Icicle Station

From Wikipedia, the free encyclopedia
  (Redirected from Leavenworth (Amtrak station))
Jump to navigation Jump to search
Icicle Station
Amtrak inter-city rail station
Icicle Station platform shelter, August 2010.jpg
Platform view of Icicle Station
Location11645 North Road
Leavenworth, Washington, US
Coordinates47°36′23″N 120°38′38″W / 47.60639°N 120.64389°W / 47.60639; -120.64389Coordinates: 47°36′23″N 120°38′38″W / 47.60639°N 120.64389°W / 47.60639; -120.64389
Owned byBNSF Railway
Line(s)BNSF Railway: Scenic Subdivision
Platforms1 side platform
ParkingShort-term stalls
Disabled accessYes
Other information
Station codeLWA
OpenedSeptember 25, 2009
Passengers (2018)7,443[1]Decrease 9.44%
Preceding station BSicon LOGO Amtrak2.svg Amtrak Following station
toward Seattle
Empire Builder Wenatchee
toward Chicago
Icicle Station is located in Washington (state)
Icicle Station
Icicle Station
Location in Washington
Icicle Station is located in the United States
Icicle Station
Icicle Station
Location in the United States

Icicle Station, also known as Leavenworth station, is a train station in Leavenworth, Washington, United States. It is served by two daily Amtrak trains on the Empire Builder, which travels west to Seattle and east to Chicago. The station has one platform and is located northeast of downtown Leavenworth, which is noted for its Bavarian village theme. Icicle Station opened in September 2009.


Icicle Station is located one mile (1.6 km) northeast of downtown Leavenworth on North Road. It consists of a single platform on the south side of a double-tracked section of the Scenic Subdivision, owned and operated by BNSF Railway.[2][3] The platform is 600 feet (180 m) long and has two small covered shelters, a bicycle rack, and a portable toilet.[4] The station has 20 short-term parking stalls and a small cabin with a passenger waiting room.[5][6]


Amtrak platform at dusk

Leavenworth was founded in 1892, shortly after the Great Northern Railway arrived to begin construction of their route across Stevens Pass towards Seattle, which was completed on January 6, 1893.[7] The town grew around the railroad, as Great Northern operated mines and lumber mills in the area, until the railroad relocated its train operations in 1926.[7] Great Northern ceased its regular passenger train service to Leavenworth in the mid-1950s,[3] but continued to run special trains from Seattle to serve spectators for the city's annual ski jumping competition.[8][9]

A city program in the 1960s promoted the renovation of buildings to fit a Bavarian Alpine theme that successfully began to draw tourists to Leavenworth.[10] Annual excursion trains for the Autumn Leaf Festival and holiday festivals began in 1964, which were initially operated by Great Northern and funded by a nonprofit group until private travel agencies took over.[11][12] The excursion trains continued for a year under Burlington Northern, the successor to Great Northern, and Amtrak after it took over national passenger rail operations in 1971.[13][14] The excursion trains were canceled in 1991 because of inadequate facilities and was replaced by a free shuttle bus from Wenatchee station.[15][16]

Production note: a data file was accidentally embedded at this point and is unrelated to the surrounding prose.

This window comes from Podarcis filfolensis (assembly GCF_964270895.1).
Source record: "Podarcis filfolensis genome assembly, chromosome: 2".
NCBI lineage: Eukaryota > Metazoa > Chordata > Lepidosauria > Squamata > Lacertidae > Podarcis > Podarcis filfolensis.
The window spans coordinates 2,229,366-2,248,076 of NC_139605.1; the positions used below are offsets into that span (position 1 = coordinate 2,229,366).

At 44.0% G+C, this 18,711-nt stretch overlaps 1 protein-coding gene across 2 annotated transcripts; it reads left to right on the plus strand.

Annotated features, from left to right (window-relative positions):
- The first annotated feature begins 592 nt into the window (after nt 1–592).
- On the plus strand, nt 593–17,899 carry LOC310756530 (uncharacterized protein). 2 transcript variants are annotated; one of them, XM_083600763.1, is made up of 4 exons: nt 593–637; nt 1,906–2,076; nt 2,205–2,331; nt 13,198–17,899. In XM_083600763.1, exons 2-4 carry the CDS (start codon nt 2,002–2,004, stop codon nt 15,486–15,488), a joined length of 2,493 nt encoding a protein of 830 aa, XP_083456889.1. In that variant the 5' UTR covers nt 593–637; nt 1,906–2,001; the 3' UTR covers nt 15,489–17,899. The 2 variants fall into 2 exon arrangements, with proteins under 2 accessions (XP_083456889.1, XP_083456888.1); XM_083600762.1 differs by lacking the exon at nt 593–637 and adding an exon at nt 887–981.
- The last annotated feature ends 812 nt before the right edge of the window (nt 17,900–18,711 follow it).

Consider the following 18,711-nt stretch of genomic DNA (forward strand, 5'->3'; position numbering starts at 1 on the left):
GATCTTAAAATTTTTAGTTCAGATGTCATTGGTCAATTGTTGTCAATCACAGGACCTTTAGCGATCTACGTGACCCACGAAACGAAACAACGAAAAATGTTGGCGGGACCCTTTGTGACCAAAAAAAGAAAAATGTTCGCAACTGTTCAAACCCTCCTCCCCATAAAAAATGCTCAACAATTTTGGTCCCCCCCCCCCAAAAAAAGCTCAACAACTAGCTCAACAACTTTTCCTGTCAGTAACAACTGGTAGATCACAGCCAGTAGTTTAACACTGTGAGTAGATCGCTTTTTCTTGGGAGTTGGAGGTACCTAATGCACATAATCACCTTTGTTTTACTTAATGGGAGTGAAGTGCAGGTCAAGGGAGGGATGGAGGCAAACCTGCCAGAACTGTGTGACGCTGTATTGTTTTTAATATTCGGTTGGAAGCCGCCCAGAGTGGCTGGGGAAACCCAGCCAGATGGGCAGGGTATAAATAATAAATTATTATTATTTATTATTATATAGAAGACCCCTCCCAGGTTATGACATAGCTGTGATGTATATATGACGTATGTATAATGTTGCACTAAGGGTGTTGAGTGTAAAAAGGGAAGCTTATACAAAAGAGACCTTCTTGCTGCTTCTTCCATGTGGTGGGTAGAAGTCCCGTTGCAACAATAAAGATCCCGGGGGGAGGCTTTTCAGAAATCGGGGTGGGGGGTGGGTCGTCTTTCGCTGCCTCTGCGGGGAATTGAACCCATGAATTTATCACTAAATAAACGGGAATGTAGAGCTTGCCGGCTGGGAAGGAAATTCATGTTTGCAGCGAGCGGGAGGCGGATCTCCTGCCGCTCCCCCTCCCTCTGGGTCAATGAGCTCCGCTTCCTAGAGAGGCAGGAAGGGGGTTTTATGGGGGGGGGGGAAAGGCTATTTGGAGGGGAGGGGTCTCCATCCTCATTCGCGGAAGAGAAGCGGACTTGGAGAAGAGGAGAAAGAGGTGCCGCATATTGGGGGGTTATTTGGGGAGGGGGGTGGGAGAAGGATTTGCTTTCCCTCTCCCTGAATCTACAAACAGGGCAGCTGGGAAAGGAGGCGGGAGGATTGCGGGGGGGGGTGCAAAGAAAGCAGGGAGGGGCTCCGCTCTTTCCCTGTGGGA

The regional economic development council and the Port of Chelan County began studying the feasibility of year-round train service to Leavenworth in the early 1990s.[17][18] The two agencies lured an undisclosed company from Utah to run an all-year weekend dinner train service after negotiations with Burlington Northern and Amtrak in 1993, including the construction of a 300-foot (91 m) platform in Leavenworth and a depot to fit the city's Bavarian theme.[19][20] Negotiations with Burlington Northern were stalled over scheduling issues and existing freight congestion, but civic boosters in Leavenworth returned with alternate proposals the following year.[21][22]

In April 1995, Amtrak announced its interest in adding a Leavenworth stop to the transcontinental Empire Builder if a platform were to be built with local funding.[23] The port proposed joint funding of the platform with Leavenworth on the condition that Amtrak would commit to adding service once construction was completed.[24] Amtrak and the port entered into further negotiations with an undisclosed tour operator who would organize potential excursion trains during the holiday season and other festival periods, rather than using the Empire Builder.[25][26] The tour operator, Alki Tours, began running holiday excursion trains in December 1996.[27][28] Amtrak, the port, and the local chamber of commerce contributed to funding a new temporary platform on North Road for the excursion train.[29] Alki Tours also chartered a special round-trip train between Seattle and Spokane for the Lilac Festival in 1997, with a stop in Leavenworth.[30]